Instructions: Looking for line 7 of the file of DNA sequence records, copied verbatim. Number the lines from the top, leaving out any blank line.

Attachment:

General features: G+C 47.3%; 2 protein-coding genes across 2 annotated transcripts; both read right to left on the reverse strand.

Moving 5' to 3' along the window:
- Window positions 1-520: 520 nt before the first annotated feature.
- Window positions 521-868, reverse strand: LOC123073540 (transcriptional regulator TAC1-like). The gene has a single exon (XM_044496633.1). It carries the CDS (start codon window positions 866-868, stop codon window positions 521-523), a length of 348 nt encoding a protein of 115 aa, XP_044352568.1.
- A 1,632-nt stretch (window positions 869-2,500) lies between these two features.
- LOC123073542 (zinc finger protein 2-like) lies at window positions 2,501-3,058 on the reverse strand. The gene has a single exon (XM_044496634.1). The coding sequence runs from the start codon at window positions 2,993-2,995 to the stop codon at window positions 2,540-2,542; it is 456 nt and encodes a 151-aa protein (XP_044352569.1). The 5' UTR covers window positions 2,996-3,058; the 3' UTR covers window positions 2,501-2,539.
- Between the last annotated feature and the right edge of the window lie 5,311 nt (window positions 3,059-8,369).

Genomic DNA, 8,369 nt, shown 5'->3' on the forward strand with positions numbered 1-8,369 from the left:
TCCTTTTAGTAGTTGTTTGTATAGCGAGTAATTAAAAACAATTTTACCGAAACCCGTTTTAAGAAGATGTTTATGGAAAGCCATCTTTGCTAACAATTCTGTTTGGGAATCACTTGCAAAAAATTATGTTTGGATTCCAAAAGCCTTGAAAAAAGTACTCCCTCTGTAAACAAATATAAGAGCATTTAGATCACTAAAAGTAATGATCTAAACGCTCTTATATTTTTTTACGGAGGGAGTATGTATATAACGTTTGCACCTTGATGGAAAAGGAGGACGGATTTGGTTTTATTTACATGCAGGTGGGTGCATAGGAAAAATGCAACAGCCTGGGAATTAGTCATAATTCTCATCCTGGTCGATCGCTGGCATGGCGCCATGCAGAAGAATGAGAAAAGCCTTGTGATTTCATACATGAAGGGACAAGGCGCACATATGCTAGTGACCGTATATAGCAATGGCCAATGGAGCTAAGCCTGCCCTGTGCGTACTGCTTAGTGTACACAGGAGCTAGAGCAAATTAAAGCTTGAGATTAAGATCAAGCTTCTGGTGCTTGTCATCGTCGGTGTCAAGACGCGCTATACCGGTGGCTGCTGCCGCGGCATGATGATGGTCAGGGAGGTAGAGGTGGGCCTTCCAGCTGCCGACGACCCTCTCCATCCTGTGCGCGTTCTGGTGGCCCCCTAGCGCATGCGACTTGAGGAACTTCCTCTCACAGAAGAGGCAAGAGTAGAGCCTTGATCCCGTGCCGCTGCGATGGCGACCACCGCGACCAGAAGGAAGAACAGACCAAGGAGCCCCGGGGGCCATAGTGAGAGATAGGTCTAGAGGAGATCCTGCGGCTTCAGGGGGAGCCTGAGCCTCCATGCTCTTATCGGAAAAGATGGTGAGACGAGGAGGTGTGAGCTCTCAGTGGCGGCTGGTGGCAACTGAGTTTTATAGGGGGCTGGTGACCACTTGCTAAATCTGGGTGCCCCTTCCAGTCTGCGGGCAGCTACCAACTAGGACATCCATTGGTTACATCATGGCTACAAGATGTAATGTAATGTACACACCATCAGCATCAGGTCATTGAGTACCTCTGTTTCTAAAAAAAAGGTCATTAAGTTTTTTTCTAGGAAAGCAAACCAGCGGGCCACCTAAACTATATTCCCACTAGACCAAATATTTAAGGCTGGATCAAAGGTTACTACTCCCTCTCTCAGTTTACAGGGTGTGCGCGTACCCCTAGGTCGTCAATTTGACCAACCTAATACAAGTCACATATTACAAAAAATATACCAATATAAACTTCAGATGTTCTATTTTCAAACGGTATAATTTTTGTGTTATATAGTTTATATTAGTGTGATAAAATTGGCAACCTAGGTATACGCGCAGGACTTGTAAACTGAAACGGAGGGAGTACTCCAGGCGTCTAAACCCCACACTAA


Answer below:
- Between the last annotated feature and the right edge of the window lie 5,311 nt (window positions 3,059-8,369).